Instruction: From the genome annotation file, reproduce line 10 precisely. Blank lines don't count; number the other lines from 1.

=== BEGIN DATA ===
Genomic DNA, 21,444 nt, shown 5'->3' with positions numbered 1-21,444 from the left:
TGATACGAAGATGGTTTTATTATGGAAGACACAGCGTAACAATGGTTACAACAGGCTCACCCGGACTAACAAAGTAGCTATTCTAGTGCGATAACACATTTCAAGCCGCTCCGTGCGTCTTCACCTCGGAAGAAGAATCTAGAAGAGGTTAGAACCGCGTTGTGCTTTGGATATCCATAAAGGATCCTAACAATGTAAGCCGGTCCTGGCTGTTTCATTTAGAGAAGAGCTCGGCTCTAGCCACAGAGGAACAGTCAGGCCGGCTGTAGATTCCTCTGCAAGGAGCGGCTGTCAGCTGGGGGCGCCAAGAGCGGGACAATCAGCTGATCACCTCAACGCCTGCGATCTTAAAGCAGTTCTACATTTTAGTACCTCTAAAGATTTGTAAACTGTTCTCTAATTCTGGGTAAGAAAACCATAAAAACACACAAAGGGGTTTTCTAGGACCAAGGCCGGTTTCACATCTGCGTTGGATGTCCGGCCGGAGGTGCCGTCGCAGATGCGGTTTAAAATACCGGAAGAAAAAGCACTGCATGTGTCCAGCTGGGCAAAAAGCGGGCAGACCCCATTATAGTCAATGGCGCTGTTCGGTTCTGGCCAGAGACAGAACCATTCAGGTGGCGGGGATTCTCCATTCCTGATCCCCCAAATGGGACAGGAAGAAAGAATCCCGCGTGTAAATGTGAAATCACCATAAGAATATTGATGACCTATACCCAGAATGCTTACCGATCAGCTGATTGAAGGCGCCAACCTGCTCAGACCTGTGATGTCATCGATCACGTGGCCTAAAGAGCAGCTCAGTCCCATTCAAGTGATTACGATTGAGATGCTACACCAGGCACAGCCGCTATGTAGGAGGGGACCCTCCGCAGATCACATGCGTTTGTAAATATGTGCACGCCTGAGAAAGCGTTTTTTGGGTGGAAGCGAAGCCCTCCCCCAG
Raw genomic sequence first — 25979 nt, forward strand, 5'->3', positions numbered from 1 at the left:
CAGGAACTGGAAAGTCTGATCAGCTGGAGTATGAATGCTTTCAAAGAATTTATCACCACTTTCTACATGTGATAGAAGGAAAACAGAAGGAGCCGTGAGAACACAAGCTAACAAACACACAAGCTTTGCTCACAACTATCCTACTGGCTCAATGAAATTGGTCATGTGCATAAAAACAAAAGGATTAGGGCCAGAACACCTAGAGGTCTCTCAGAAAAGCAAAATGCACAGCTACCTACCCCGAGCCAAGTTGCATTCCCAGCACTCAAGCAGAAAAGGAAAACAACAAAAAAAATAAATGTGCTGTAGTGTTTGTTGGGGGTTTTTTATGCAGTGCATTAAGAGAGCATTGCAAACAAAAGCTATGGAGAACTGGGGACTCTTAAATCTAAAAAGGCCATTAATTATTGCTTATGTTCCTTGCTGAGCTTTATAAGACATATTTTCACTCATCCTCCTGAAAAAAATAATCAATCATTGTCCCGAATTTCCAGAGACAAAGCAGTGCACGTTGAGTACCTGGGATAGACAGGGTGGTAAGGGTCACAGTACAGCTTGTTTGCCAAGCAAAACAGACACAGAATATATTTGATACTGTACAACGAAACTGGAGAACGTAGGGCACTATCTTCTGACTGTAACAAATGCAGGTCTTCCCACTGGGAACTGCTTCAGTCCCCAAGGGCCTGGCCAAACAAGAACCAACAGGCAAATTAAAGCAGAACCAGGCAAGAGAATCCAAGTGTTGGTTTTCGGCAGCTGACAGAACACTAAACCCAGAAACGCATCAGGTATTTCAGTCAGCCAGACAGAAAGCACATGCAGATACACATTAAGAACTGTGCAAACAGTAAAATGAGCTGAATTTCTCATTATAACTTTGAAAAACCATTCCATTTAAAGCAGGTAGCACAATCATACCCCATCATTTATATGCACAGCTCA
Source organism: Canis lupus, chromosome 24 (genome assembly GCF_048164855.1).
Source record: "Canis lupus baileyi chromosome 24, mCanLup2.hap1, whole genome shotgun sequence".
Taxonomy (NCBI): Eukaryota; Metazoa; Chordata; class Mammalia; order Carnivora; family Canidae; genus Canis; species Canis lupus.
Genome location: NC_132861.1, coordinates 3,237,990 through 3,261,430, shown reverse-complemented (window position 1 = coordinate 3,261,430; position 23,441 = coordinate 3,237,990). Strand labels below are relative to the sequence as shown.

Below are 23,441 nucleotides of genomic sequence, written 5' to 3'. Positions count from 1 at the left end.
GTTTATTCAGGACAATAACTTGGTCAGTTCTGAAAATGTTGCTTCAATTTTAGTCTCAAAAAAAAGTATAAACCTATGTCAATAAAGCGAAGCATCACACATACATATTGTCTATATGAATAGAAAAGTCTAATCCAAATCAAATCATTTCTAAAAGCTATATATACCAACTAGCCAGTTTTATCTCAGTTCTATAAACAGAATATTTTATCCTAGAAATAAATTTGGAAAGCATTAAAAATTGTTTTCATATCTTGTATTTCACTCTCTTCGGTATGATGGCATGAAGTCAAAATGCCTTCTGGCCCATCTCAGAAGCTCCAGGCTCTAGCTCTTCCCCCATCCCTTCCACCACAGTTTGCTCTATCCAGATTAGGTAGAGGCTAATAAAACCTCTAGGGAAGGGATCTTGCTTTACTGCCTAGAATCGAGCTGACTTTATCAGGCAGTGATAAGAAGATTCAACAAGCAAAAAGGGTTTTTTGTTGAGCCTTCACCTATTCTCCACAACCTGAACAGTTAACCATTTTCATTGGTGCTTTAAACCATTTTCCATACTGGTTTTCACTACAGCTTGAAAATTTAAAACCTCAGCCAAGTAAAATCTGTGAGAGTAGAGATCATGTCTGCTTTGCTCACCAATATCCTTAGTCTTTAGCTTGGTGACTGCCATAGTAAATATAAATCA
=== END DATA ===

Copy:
GTTTATTCAGGACAATAACTTGGTCAGTTCTGAAAATGTTGCTTCAATTTTAGTCTCAAAAAAAAGTATAAACCTATGTCAATAAAGCGAAGCATCACACATACATATTGTCTATATGAATAGAAAAGTCTAATCCAAATCAAATCATTTCTAAAAGCTATATATACCAACTAGCCAGTTTTATCTCAGTTCTATAAACAGAATATTTTATCCTAGAAATAAATTTGGAAAGCATTAAAAATTGTTTTCATATCTTGTATTTCACTCTCTTCGGTATGATGGCATGAAGTCAAAATGCCTTCTGGCCCATCTCAGAAGCTCCAGGCTCTAGCTCTTCCCCCATCCCTTCCACCACAGTTTGCTCTATCCAGATTAGGTAGAGGCTAATAAAACCTCTAGGGAAGGGATCTTGCTTTACTGCCTAGAATCGAGCTGACTTTATCAGGCAGTGATAAGAAGATTCAACAAGCAAAAAGGGTTTTTTGTTGAGCCTTCACCTATTCTCCACAACCTGAACAGTTAACCATTTTCATTGGTGCTTTAAACCATTTTCCATACTGGTTTTCACTACAGCTTGAAAATTTAAAACCTCAGCCAAGTAAAATCTGTGAGAGTAGAGATCATGTCTGCTTTGCTCACCAATATCCTTAGTCTTTAGCTTGGTGACTGCCATAGTAAATATAAATCA